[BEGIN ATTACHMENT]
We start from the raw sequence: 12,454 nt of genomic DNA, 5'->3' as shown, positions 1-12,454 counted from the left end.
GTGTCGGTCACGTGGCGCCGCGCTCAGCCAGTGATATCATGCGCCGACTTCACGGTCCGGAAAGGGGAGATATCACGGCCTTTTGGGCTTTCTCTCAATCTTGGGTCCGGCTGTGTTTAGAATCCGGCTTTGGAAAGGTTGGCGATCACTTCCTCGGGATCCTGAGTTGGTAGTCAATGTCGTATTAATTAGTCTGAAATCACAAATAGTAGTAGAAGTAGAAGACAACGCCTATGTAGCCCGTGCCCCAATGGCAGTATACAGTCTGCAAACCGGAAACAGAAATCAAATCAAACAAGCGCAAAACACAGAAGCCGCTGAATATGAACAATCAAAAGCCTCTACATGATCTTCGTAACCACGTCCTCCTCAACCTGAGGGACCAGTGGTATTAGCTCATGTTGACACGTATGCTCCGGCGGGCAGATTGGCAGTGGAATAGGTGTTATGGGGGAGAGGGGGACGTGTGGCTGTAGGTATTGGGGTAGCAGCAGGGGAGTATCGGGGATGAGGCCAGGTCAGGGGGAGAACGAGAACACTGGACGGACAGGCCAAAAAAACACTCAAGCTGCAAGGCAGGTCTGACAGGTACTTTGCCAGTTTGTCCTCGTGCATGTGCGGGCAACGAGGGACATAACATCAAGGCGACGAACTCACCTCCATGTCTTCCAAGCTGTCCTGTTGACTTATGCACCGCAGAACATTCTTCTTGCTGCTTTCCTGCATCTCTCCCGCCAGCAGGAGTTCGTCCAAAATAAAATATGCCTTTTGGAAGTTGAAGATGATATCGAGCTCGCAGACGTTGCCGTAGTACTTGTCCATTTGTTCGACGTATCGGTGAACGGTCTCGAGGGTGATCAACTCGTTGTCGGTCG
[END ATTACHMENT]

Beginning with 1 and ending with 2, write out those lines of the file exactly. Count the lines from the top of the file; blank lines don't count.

We start from the raw sequence: 12,454 nt of genomic DNA, 5'->3' as shown, positions 1-12,454 counted from the left end.
GTGTCGGTCACGTGGCGCCGCGCTCAGCCAGTGATATCATGCGCCGACTTCACGGTCCGGAAAGGGGAGATATCACGGCCTTTTGGGCTTTCTCTCAATCTTGGGTCCGGCTGTGTTTAGAATCCGGCTTTGGAAAGGTTGGCGATCACTTCCTCGGGATCCTGAGTTGGTAGTCAATGTCGTATTAATTAGTCTGAAATCACAAATAGTAGTAGAAGTAGAAGACAACGCCTATGTAGCCCGTGCCCCAATGGCAGTATACAGTCTGCAAACCGGAAACAGAAATCAAATCAAACAAGCGCAAAACACAGAAGCCGCTGAATATGAACAATCAAAAGCCTCTACATGATCTTCGTAACCACGTCCTCCTCAACCTGAGGGACCAGTGGTATTAGCTCATGTTGACACGTATGCTCCGGCGGGCAGATTGGCAGTGGAATAGGTGTTATGGGGGAGAGGGGGACGTGTGGCTGTAGGTATTGGGGTAGCAGCAGGGGAGTATCGGGGATGAGGCCAGGTCAGGGGGAGAACGAGAACACTGGACGGACAGGCCAAAAAAACACTCAAGCTGCAAGGCAGGTCTGACAGGTACTTTGCCAGTTTGTCCTCGTGCATGTGCGGGCAACGAGGGACATAACATCAAGGCGACGAACTCACCTCCATGTCTTCCAAGCTGTCCTGTTGACTTATGCACCGCAGAACATTCTTCTTGCTGCTTTCCTGCATCTCTCCCGCCAGCAGGAGTTCGTCCAAAATAAAATATGCCTTTTGGAAGTTGAAGATGATATCGAGCTCGCAGACGTTGCCGTAGTACTTGTCCATTTGTTCGACGTATCGGTGAACGGTCTCGAGGGTGATCAACTCGTTGTCGGTCG